|Choreographer Reggie Wilson|
of Reggie Wilson/Fist & Heel Performance Group
(photo: Antoine Tempé)
My old friend Reggie Wilson put a "post-African/Neo-Hoodoo"* curse on me last night at Danspace Project.
Let me explain.
I'd been taking notes during his opening, hour-or-so Powerpoint talk--the initially-rambling preamble to his troupe's performance of …they stood shaking while others began to shout. Friday's talk, amusingly illustrated and delivered, touched on Wilson's perennial sore point--what he perceives as the chasm between the World of the Written Word and the Land of the Body Moving in Space and Time; the way colonized thinking devalues the power of bodies to communicate knowledge to other bodies. Only a man as accomplished and lovable as Wilson could get away with lecturing his audience on how to look at and analyze his (or anybody's) dances right before rolling out his newest one.
There was--for practical reasons as well, I think, symbolic ones--a break between talk and dance. During that brief turnover, I quickly and roughly jammed my notebook and a fairly new ballpoint pen into my crowded shoulderbag and turned to chat with friends and colleagues. When the houselights lowered for the dance, I reached to retrieve notebook and pen only to find the pen entirely dismantling in my hand, one small piece of plastic flying off onto the darkened floor.
I thought of many things at once:
God, I hope nobody's seeing this and laughing at me.
Oh, boy! Reggie and Tere O'Connor (who once admonished critics to stop writing notes and just look) would get a kick out of this!
I can only ever make out 5% of what I wrote in the dark anyway. So, fuck it.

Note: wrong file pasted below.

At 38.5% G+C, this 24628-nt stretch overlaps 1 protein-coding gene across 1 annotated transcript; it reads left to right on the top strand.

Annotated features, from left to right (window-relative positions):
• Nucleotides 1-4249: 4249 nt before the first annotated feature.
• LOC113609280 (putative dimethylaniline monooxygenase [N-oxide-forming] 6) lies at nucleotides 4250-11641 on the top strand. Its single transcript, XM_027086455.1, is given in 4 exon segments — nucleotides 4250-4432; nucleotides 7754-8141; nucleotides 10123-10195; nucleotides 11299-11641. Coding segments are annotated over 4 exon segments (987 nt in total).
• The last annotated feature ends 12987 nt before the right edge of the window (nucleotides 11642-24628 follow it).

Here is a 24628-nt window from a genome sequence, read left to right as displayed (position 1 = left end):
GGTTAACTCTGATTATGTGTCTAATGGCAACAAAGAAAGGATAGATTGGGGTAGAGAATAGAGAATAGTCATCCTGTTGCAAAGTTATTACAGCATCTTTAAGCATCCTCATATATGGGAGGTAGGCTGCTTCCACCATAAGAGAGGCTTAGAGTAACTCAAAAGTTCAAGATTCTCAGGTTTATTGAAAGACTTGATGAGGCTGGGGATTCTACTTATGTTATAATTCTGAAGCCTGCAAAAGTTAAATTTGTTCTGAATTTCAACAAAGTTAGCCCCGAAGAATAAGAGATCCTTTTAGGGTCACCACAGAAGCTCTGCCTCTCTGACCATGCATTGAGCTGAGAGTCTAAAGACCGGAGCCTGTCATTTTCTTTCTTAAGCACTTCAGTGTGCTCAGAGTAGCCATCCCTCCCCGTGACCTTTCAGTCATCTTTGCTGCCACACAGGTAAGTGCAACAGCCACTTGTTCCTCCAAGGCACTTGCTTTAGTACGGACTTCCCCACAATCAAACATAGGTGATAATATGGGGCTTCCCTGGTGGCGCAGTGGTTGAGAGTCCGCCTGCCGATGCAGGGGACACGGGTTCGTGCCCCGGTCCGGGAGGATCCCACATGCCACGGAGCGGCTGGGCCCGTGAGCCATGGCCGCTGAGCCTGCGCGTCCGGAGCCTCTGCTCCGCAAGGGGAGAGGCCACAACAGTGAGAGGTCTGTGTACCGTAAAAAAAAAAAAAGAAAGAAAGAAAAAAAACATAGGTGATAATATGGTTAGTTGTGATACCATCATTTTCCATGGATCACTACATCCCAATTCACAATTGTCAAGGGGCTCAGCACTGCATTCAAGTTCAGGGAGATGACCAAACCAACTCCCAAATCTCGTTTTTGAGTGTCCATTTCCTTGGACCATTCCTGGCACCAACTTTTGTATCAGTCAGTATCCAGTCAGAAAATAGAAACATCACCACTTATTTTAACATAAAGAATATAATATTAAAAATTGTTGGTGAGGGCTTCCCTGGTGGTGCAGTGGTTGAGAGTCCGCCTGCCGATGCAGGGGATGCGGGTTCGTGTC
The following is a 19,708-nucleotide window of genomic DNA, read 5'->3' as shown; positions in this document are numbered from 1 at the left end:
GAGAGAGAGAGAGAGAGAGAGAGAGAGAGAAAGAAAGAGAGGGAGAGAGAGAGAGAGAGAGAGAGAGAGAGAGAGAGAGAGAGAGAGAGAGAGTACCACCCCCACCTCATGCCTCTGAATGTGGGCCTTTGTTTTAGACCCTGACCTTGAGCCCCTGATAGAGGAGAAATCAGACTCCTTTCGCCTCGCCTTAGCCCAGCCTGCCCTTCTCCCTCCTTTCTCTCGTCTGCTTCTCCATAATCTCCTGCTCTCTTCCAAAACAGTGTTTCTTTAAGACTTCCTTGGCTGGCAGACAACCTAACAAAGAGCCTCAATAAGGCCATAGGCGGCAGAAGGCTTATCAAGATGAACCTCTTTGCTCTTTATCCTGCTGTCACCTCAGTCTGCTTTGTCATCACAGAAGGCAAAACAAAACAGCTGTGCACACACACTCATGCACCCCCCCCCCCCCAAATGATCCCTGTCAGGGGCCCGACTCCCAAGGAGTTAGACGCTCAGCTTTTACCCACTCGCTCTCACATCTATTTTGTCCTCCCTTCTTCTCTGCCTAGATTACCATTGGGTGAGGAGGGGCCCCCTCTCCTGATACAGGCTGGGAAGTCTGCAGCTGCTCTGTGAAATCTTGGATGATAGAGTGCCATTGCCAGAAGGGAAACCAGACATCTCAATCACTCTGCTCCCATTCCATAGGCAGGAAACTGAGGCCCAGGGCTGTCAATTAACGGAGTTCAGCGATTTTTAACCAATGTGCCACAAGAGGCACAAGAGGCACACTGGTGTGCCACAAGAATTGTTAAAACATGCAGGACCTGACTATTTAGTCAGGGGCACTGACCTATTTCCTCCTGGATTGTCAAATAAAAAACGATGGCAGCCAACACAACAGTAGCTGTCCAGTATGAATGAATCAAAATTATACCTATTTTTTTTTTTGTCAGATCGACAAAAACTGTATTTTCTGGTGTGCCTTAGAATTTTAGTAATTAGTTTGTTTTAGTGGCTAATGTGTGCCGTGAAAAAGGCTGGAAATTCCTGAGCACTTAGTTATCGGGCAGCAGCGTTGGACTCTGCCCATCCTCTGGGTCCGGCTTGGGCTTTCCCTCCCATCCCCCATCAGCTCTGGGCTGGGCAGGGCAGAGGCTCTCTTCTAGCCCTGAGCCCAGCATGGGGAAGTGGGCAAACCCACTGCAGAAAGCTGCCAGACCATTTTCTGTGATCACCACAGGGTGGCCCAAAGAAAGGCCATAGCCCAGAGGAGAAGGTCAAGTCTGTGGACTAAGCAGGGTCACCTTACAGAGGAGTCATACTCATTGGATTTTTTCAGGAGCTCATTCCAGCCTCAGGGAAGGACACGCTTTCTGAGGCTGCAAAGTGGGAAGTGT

Then, and only then, was I able to let go.
His rich and complex platform--Dancing Platform Praying Grounds: Blackness, Churches and Downtown Dance--concludes, this weekend, with the beautiful Fist & Heel Performance Group ranging all over St. Mark's space including, quite vividly, the balcony to which enslaved African people were once relegated. His talk inspired a laser focus on that claiming of space and the variety of ways Wilson takes the measure of it, populates it, creates drama with it, brings warmth to it and affects those of us who watch.
If you get a chance to see …they stood shaking while others began to shout--inspired by rhythmic Black Shaker, Yoruba, Black Baptist and Spiritual Baptist worship traditions and a luscious collage of Black music--I think you will appreciate how all of this craft creates a sturdy container for deep, enormous feeling. (That feeling is the neo-hoodoo secret sauce, quietly simmering away underneath it all, unmistakably permitted and, to me, unmistakably Black.) I think you will find space for emerging feelings of your own, and I would imagine--I would hope--that you would not necessarily need to be Black to find and feel them. Certainly, Wilson's multi-racial, multi-ethnic, multi-generational dancers and vocalists--Hadar Ahuvia, Rhetta Aleong, Yeman Brown, Paul Hamilton, Lawrence Harding, Raja Feather Kelly, Clement Mensah, Gabriella Silva, Annie Wang and Michelle Yard--suggest this. Each performer brings palpable individuality--a generously-welcomed selfness--to Wilson's movements, arrangements and scenarios.
This seems a most significant retention from all of Wilson's many years traveling the African diaspora to witness how Black people evoke and fill ourselves with Spirit: the idea that one might come to that work through the door of one's own struggle and dignity and pleasure, in a way that has one's own signature, and that there is room for you just as you are. The strong traditions--of song, of movement--hold space for us to do what we need to do as we find family.
[*Wilson has long referred to his choreographic aesthetic as "post-African/ Neo-Hood Modern Dance."]
Tonight's 8pm show--already sold out--ends the Wilson platform. A wait list will be taken at the door beginning at 7:15pm. No late seating. For information, click here.
For full information on Dancing Platform Praying Grounds: Blackness, Churches and Downtown Dance, click here.
St. Mark's Church-in-the-Bowery
131 East 10th Street (off Second Avenue), Manhattan
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